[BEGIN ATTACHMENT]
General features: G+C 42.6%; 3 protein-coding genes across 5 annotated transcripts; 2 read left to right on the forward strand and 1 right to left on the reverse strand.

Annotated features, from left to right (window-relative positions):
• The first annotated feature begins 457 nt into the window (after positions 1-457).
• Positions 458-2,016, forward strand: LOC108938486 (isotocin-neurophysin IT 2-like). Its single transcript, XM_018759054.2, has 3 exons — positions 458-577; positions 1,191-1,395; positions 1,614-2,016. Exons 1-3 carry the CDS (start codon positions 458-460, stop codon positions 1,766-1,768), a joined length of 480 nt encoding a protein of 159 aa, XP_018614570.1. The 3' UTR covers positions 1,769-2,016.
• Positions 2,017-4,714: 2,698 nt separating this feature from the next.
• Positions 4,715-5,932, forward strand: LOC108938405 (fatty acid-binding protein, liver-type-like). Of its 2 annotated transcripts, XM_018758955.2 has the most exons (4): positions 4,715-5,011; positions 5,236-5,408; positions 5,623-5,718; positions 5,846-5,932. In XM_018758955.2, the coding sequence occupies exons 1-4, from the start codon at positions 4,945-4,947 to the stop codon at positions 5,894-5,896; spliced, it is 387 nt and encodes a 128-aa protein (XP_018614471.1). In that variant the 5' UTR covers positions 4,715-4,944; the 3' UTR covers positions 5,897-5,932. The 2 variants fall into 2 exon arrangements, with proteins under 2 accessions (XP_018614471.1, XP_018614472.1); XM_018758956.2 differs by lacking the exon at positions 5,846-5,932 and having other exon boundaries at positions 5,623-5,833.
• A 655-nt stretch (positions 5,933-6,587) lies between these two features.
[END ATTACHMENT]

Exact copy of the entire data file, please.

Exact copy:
General features: G+C 42.6%; 3 protein-coding genes across 5 annotated transcripts; 2 read left to right on the forward strand and 1 right to left on the reverse strand.

Annotated features, from left to right (window-relative positions):
• The first annotated feature begins 457 nt into the window (after positions 1-457).
• Positions 458-2,016, forward strand: LOC108938486 (isotocin-neurophysin IT 2-like). Its single transcript, XM_018759054.2, has 3 exons — positions 458-577; positions 1,191-1,395; positions 1,614-2,016. Exons 1-3 carry the CDS (start codon positions 458-460, stop codon positions 1,766-1,768), a joined length of 480 nt encoding a protein of 159 aa, XP_018614570.1. The 3' UTR covers positions 1,769-2,016.
• Positions 2,017-4,714: 2,698 nt separating this feature from the next.
• Positions 4,715-5,932, forward strand: LOC108938405 (fatty acid-binding protein, liver-type-like). Of its 2 annotated transcripts, XM_018758955.2 has the most exons (4): positions 4,715-5,011; positions 5,236-5,408; positions 5,623-5,718; positions 5,846-5,932. In XM_018758955.2, the coding sequence occupies exons 1-4, from the start codon at positions 4,945-4,947 to the stop codon at positions 5,894-5,896; spliced, it is 387 nt and encodes a 128-aa protein (XP_018614471.1). In that variant the 5' UTR covers positions 4,715-4,944; the 3' UTR covers positions 5,897-5,932. The 2 variants fall into 2 exon arrangements, with proteins under 2 accessions (XP_018614471.1, XP_018614472.1); XM_018758956.2 differs by lacking the exon at positions 5,846-5,932 and having other exon boundaries at positions 5,623-5,833.
• A 655-nt stretch (positions 5,933-6,587) lies between these two features.